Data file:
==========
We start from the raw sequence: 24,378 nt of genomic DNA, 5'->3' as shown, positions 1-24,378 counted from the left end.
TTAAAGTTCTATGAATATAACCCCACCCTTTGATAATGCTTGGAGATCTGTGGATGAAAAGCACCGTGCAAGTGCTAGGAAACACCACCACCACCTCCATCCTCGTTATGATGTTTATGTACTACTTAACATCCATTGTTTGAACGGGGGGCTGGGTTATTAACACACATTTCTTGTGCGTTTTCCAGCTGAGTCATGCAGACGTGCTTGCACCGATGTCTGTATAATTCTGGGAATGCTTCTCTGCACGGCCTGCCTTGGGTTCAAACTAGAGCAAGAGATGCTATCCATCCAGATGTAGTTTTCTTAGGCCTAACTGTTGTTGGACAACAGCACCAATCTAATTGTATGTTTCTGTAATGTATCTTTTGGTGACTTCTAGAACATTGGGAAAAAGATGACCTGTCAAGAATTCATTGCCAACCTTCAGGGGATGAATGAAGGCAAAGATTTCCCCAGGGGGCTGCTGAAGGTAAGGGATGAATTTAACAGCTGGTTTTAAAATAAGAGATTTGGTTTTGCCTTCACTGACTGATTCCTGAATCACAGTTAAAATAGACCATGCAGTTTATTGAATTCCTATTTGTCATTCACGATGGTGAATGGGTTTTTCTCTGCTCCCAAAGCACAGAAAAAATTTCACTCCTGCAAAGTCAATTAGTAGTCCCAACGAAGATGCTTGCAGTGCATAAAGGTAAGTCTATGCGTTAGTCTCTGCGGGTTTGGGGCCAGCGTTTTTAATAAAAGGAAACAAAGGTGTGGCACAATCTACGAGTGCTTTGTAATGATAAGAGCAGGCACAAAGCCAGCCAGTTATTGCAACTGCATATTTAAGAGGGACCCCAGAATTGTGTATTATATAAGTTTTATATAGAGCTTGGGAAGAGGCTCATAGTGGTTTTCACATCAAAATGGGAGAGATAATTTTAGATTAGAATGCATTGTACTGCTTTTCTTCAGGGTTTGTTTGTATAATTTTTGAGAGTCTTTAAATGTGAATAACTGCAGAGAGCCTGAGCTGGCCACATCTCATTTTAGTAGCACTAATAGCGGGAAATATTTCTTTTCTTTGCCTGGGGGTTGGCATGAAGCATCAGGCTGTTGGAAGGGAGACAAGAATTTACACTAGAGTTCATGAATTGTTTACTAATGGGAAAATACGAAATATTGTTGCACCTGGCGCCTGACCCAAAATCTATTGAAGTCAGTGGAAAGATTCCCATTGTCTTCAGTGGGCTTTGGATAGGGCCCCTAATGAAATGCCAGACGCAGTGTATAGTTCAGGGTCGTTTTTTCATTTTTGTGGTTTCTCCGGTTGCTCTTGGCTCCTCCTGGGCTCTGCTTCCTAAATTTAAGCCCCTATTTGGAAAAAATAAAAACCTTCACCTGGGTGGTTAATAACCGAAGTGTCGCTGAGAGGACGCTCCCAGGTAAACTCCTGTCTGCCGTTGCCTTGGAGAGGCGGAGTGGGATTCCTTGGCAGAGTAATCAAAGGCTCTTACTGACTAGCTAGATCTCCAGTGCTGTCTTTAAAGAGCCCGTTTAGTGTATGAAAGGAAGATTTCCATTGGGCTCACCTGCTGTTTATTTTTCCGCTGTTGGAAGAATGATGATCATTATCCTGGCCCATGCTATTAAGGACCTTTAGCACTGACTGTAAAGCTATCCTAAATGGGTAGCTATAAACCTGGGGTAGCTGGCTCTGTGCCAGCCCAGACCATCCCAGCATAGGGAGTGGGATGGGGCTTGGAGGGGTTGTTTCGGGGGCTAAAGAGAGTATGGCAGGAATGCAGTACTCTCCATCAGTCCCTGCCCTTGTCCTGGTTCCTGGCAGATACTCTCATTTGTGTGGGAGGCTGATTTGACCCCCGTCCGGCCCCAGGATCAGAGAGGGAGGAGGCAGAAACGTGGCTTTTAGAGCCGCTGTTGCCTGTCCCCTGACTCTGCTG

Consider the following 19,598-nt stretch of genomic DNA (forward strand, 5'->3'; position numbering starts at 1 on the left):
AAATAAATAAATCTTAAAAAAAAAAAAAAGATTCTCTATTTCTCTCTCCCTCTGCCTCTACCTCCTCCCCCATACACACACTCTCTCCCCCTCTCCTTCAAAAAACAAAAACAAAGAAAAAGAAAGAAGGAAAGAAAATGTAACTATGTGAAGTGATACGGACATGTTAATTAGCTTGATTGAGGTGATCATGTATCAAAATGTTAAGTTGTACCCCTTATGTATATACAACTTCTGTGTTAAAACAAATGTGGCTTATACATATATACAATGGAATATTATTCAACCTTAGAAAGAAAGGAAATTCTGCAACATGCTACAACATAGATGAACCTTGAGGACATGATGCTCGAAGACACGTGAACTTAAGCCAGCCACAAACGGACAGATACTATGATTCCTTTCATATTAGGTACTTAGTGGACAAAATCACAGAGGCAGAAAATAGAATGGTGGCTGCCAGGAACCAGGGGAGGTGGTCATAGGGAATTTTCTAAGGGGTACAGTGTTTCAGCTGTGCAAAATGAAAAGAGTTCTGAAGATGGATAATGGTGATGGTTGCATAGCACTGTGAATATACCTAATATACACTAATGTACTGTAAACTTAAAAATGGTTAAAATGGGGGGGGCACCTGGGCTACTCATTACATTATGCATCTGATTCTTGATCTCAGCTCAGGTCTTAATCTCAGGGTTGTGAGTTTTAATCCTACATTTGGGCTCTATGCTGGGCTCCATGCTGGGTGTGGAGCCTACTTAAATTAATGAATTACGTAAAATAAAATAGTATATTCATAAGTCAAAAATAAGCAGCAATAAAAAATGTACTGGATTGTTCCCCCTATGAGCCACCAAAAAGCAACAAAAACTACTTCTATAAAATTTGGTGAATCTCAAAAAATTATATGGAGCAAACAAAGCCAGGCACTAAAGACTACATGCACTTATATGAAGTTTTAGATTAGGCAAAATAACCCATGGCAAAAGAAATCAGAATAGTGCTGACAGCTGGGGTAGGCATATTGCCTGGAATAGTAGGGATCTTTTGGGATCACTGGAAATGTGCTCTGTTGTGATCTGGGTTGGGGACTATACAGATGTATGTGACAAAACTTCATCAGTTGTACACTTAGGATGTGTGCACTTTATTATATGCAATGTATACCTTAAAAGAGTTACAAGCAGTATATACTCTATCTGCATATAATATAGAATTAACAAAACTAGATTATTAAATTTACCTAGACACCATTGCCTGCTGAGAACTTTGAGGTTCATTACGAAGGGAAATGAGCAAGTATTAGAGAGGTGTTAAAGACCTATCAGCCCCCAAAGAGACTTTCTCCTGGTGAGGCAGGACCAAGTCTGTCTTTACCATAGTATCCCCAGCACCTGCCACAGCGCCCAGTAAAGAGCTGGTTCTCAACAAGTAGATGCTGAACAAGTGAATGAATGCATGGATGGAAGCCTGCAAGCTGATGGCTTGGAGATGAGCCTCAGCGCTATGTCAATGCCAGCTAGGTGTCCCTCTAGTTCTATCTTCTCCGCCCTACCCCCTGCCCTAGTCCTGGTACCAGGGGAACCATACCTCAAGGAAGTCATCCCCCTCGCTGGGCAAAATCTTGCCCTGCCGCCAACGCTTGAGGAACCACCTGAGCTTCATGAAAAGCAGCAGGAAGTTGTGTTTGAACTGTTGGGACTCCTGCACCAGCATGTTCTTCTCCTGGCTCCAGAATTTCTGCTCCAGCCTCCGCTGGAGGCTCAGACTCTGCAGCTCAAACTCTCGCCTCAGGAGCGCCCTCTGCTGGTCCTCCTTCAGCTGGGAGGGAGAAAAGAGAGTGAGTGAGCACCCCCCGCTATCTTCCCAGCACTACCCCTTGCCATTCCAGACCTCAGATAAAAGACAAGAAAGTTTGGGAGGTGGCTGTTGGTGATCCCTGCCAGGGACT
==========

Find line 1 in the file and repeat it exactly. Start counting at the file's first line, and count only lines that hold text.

We start from the raw sequence: 24,378 nt of genomic DNA, 5'->3' as shown, positions 1-24,378 counted from the left end.